After weeks obfuscating over whether he intends to stand for president, Kaohsiung Mayor Han Kuo-yu (韓國瑜) on Monday last week finally offered some clarification: He said that if he wins the Chinese Nationalist Party (KMT) primary and is elected president, he would work out of Kaohsiung.
What prompted him to speak up? For one, the KMT primary is approaching and time would no longer indulge his prevarication.
However, that is not the only reason.
His recent behavior in the Kaohsiung City Council might have pleased his supporters, but his performance under questioning by New Power Party Kaohsiung City Councilor Huang Jie (黃捷) and Democratic Progressive Party Kaohsiung City councilors Kang Yu-cheng (康裕成) and Lin Chih-hung (林智鴻) has been found wanting: He has shown anemic grasp of the issues, has been arrogant and gives the air of someone who has better things to do elsewhere.
These run counter to the principle of the council’s role of oversight over the city government. Han treated the councilors’ right to ask pertinent questions with contempt in the interest of fanning the flames of his fans’ support by fabricating tensions.
Han has little knowledge of the Kaohsiung City Government, nor any idea about how to answer questions. Neither the notes handed to him by his advisers and deputies, nor the oversized tablet computer sitting on his desk can divest him of the “country bumpkin” image he has been given. This has damaged his image and his apparent blase attitude to this is no more than a front.
One case in point is an opinion poll conducted two weeks ago by the news site Formosa that had Han trailing President Tsai Ing-wen (蔡英文) and former premier William Lai (賴清德) by 3 percentage points in Kaohsiung, and the level of confidence in Han among Kaohsiung residents was 44.1 percent positive, 48.2 percent negative: Overall confidence in him has fallen into negative figures.
Indeed, according to figures from the Quickseek public opinion database, Han’s online popularity has plummeted from 65 percent — prior to his April 23 five-point announcement declining to participate in the primary — to 38 percent. This trajectory south certainly suggests that Han’s negative assessment is catching up.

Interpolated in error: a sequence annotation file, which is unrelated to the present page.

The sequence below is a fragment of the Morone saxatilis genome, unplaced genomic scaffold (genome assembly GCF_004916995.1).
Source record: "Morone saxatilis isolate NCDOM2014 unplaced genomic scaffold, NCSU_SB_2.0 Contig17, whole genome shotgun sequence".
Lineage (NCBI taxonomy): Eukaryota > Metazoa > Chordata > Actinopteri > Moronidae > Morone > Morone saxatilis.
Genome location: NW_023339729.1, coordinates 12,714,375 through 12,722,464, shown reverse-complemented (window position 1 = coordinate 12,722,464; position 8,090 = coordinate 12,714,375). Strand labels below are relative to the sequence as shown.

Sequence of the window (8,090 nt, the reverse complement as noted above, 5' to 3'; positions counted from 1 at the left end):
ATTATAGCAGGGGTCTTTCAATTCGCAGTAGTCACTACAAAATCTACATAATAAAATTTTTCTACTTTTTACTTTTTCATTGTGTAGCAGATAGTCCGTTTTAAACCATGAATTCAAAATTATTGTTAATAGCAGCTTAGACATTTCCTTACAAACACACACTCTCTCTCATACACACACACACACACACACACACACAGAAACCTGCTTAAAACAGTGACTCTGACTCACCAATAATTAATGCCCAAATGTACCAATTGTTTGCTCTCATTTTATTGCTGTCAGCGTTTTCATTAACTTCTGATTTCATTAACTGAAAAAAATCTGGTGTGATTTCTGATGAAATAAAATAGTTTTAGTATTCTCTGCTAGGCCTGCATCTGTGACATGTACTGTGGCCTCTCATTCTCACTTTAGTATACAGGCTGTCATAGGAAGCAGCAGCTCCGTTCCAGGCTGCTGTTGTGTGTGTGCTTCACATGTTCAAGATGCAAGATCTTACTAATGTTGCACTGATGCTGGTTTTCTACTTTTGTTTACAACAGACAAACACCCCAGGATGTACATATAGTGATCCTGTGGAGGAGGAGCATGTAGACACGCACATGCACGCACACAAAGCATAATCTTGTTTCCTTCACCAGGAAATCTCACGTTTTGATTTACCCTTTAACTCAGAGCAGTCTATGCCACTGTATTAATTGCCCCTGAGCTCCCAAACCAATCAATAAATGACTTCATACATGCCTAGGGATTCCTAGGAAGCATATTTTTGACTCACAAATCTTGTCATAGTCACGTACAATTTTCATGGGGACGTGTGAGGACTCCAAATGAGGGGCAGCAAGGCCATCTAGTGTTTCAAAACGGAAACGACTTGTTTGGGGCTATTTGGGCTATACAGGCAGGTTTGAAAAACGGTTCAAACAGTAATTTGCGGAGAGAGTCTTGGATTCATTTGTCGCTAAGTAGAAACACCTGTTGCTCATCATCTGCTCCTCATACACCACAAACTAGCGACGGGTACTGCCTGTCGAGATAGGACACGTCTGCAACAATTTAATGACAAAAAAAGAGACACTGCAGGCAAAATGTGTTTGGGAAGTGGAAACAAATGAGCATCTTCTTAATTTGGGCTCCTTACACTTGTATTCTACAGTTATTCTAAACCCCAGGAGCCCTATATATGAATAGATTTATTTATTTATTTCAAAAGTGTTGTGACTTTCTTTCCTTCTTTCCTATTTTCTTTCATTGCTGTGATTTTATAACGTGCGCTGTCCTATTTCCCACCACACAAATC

By category, the figure in the news media stands at minus-4.77 percent; on the Professional Technology Temple online bulletin board system, minus-10.73 percent; and in online forums, minus-11.48 percent. The total popularity positive/negative quotient is just more than 1, standing at 1.0245, meaning that it might soon go into the red.
On Monday last week, Kaohsiung County Commissioner Yang Chiu-hsing (楊秋興), who had previously supported Han’s mayoral campaign, was quite explicit in where his support lay. Not only did he accompany Han’s rival for the primary, Hon Hai Precision Industry Co chairman Terry Gou (郭台銘), to the latter’s meeting with KMT Chairman Wu Den-yih (吳敦義), he made clear that his initial support for Han was for Kaohsiung mayor, and not for president, “otherwise that would make me accomplice to a fraud.”
Han’s comments during an interview in CommonWealth Magazine, in which he said he would set up camp in Kaohsiung if he was elected president — as if this were some way to bridge the divide between Taiwan’s north and south — was his attempt to cover up his country bumpkin image with flowery words.
Han has shown his ineptitude by choosing to simply repeat his catchphrase “Kaohsiung will become rich,” as in so doing he underestimates the intelligence and discernment of Kaohsiung residents, and their ability to disassemble the “Han myth.” If he thinks diversionary tactics will turn back his fortunes, he is going to be disappointed.
Charlie Huang is a former director of the Central News Agency. He also works for the Democratic Progressive Party.
Translated by Paul Cooper
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